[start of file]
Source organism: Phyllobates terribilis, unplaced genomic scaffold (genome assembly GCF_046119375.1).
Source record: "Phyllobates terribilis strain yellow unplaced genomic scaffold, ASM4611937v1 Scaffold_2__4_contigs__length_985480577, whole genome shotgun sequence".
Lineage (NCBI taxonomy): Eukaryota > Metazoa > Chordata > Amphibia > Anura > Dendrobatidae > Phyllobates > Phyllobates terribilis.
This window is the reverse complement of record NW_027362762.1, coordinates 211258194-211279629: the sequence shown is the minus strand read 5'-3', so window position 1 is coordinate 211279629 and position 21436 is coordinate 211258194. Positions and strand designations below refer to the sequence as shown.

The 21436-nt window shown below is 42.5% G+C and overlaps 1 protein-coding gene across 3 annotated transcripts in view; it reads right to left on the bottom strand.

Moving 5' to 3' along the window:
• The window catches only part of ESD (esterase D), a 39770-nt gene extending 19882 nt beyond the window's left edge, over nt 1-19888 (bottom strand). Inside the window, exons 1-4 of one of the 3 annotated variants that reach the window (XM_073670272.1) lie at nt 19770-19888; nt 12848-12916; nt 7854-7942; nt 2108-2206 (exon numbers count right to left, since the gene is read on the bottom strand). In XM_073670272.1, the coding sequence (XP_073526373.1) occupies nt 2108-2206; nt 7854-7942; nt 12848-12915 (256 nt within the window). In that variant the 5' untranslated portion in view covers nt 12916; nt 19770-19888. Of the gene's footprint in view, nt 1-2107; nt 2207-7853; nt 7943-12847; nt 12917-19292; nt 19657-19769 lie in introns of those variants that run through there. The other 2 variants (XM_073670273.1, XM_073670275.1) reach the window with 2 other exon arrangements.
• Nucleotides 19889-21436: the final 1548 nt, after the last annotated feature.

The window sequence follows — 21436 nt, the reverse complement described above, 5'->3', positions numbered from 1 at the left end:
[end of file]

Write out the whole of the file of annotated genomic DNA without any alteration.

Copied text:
Source organism: Phyllobates terribilis, unplaced genomic scaffold (genome assembly GCF_046119375.1).
Source record: "Phyllobates terribilis strain yellow unplaced genomic scaffold, ASM4611937v1 Scaffold_2__4_contigs__length_985480577, whole genome shotgun sequence".
Lineage (NCBI taxonomy): Eukaryota > Metazoa > Chordata > Amphibia > Anura > Dendrobatidae > Phyllobates > Phyllobates terribilis.
This window is the reverse complement of record NW_027362762.1, coordinates 211258194-211279629: the sequence shown is the minus strand read 5'-3', so window position 1 is coordinate 211279629 and position 21436 is coordinate 211258194. Positions and strand designations below refer to the sequence as shown.

The 21436-nt window shown below is 42.5% G+C and overlaps 1 protein-coding gene across 3 annotated transcripts in view; it reads right to left on the bottom strand.

Moving 5' to 3' along the window:
• The window catches only part of ESD (esterase D), a 39770-nt gene extending 19882 nt beyond the window's left edge, over nt 1-19888 (bottom strand). Inside the window, exons 1-4 of one of the 3 annotated variants that reach the window (XM_073670272.1) lie at nt 19770-19888; nt 12848-12916; nt 7854-7942; nt 2108-2206 (exon numbers count right to left, since the gene is read on the bottom strand). In XM_073670272.1, the coding sequence (XP_073526373.1) occupies nt 2108-2206; nt 7854-7942; nt 12848-12915 (256 nt within the window). In that variant the 5' untranslated portion in view covers nt 12916; nt 19770-19888. Of the gene's footprint in view, nt 1-2107; nt 2207-7853; nt 7943-12847; nt 12917-19292; nt 19657-19769 lie in introns of those variants that run through there. The other 2 variants (XM_073670273.1, XM_073670275.1) reach the window with 2 other exon arrangements.
• Nucleotides 19889-21436: the final 1548 nt, after the last annotated feature.

The window sequence follows — 21436 nt, the reverse complement described above, 5'->3', positions numbered from 1 at the left end: